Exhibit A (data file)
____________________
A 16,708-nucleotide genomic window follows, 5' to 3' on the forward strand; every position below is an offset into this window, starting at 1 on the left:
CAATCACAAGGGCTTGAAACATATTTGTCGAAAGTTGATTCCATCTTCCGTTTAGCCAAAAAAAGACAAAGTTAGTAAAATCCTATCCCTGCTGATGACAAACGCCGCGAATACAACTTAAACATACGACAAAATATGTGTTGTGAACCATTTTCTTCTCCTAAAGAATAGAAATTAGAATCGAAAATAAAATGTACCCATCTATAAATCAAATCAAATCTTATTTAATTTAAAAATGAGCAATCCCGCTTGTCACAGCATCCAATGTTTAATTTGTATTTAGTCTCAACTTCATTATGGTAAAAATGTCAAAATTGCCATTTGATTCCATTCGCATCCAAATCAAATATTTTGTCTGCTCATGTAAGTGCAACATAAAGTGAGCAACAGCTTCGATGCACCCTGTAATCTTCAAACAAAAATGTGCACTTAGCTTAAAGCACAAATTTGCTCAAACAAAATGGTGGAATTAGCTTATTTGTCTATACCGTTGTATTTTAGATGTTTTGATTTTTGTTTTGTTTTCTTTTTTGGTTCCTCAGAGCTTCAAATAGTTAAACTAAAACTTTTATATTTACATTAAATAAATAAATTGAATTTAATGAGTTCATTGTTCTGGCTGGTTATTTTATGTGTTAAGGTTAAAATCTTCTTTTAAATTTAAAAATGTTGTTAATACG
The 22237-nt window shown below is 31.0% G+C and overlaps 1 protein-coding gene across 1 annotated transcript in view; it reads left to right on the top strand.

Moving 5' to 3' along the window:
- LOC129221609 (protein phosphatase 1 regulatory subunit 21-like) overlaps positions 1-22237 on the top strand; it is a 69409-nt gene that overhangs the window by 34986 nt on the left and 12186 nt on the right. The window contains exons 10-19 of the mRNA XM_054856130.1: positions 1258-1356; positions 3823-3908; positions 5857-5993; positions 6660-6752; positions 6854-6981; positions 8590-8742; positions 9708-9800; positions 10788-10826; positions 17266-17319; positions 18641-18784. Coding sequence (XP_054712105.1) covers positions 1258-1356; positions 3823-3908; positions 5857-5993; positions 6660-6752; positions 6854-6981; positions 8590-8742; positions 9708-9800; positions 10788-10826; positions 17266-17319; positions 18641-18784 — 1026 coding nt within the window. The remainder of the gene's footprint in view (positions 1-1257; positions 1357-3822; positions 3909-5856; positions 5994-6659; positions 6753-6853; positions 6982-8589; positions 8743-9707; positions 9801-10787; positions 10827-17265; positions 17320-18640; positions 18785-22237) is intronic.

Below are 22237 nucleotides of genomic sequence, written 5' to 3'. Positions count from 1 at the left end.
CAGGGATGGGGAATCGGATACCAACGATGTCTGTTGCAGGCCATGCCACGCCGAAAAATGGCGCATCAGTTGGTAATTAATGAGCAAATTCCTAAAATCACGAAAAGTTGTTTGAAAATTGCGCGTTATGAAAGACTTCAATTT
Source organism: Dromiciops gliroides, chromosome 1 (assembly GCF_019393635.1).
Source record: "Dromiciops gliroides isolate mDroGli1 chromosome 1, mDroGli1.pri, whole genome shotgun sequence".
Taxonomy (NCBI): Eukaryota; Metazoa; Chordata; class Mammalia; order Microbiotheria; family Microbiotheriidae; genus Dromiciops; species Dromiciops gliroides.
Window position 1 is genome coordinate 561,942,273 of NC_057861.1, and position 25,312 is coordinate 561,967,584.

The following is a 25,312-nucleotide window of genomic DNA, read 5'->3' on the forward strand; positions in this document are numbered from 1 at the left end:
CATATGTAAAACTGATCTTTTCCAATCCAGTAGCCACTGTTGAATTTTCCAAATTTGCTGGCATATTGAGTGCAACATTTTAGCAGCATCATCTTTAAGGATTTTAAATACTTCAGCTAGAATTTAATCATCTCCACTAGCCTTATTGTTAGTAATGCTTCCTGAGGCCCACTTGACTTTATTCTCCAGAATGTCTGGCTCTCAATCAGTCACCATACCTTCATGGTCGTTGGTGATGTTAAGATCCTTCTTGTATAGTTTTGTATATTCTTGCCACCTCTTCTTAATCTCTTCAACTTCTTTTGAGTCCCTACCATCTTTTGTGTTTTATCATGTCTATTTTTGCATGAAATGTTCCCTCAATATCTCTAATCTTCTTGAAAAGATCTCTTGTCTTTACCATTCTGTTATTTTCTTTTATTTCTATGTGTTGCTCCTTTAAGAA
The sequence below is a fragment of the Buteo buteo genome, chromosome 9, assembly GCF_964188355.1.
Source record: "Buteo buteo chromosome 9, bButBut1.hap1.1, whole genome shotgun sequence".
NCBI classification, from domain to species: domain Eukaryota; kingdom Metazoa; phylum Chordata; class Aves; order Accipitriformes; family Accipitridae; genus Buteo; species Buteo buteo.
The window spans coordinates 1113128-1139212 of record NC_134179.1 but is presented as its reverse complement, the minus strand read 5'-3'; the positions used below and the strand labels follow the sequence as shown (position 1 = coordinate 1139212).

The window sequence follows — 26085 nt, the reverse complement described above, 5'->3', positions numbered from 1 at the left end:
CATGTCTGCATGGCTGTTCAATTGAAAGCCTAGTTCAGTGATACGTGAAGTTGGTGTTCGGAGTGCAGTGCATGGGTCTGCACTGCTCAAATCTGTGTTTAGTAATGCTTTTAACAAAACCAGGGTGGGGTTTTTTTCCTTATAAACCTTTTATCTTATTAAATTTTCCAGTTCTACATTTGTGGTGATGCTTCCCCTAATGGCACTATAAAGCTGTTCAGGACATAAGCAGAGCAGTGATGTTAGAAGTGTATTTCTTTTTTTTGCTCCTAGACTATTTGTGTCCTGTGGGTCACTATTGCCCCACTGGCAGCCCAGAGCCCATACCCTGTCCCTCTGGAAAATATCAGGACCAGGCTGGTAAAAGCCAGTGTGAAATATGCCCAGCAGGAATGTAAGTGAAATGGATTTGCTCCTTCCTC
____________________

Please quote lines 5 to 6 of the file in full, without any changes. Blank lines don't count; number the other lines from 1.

- LOC129221609 (protein phosphatase 1 regulatory subunit 21-like) overlaps positions 1-22237 on the top strand; it is a 69409-nt gene that overhangs the window by 34986 nt on the left and 12186 nt on the right. The window contains exons 10-19 of the mRNA XM_054856130.1: positions 1258-1356; positions 3823-3908; positions 5857-5993; positions 6660-6752; positions 6854-6981; positions 8590-8742; positions 9708-9800; positions 10788-10826; positions 17266-17319; positions 18641-18784. Coding sequence (XP_054712105.1) covers positions 1258-1356; positions 3823-3908; positions 5857-5993; positions 6660-6752; positions 6854-6981; positions 8590-8742; positions 9708-9800; positions 10788-10826; positions 17266-17319; positions 18641-18784 — 1026 coding nt within the window. The remainder of the gene's footprint in view (positions 1-1257; positions 1357-3822; positions 3909-5856; positions 5994-6659; positions 6753-6853; positions 6982-8589; positions 8743-9707; positions 9801-10787; positions 10827-17265; positions 17320-18640; positions 18785-22237) is intronic.

Below are 22237 nucleotides of genomic sequence, written 5' to 3'. Positions count from 1 at the left end.